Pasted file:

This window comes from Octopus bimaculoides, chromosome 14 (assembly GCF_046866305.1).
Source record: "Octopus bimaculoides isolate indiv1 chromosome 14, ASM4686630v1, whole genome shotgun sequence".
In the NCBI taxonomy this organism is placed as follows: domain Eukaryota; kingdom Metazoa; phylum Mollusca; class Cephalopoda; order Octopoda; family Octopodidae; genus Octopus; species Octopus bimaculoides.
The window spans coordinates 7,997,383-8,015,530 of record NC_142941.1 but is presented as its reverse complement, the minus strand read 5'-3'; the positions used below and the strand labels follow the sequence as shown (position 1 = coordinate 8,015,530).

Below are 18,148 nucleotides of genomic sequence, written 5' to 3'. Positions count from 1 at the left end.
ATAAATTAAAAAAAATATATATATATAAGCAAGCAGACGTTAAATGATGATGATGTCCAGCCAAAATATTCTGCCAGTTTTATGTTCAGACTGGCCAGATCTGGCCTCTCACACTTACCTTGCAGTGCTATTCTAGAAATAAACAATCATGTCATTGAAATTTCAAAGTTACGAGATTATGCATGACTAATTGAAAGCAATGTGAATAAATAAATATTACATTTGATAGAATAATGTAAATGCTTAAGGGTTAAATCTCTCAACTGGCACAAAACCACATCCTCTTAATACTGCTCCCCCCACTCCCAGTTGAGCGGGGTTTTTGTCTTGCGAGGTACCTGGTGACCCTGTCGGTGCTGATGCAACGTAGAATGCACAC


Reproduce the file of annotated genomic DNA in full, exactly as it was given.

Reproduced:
This window comes from Octopus bimaculoides, chromosome 14 (assembly GCF_046866305.1).
Source record: "Octopus bimaculoides isolate indiv1 chromosome 14, ASM4686630v1, whole genome shotgun sequence".
In the NCBI taxonomy this organism is placed as follows: domain Eukaryota; kingdom Metazoa; phylum Mollusca; class Cephalopoda; order Octopoda; family Octopodidae; genus Octopus; species Octopus bimaculoides.
The window spans coordinates 7,997,383-8,015,530 of record NC_142941.1 but is presented as its reverse complement, the minus strand read 5'-3'; the positions used below and the strand labels follow the sequence as shown (position 1 = coordinate 8,015,530).

Below are 18,148 nucleotides of genomic sequence, written 5' to 3'. Positions count from 1 at the left end.
ATAAATTAAAAAAAATATATATATATAAGCAAGCAGACGTTAAATGATGATGATGTCCAGCCAAAATATTCTGCCAGTTTTATGTTCAGACTGGCCAGATCTGGCCTCTCACACTTACCTTGCAGTGCTATTCTAGAAATAAACAATCATGTCATTGAAATTTCAAAGTTACGAGATTATGCATGACTAATTGAAAGCAATGTGAATAAATAAATATTACATTTGATAGAATAATGTAAATGCTTAAGGGTTAAATCTCTCAACTGGCACAAAACCACATCCTCTTAATACTGCTCCCCCCACTCCCAGTTGAGCGGGGTTTTTGTCTTGCGAGGTACCTGGTGACCCTGTCGGTGCTGATGCAACGTAGAATGCACAC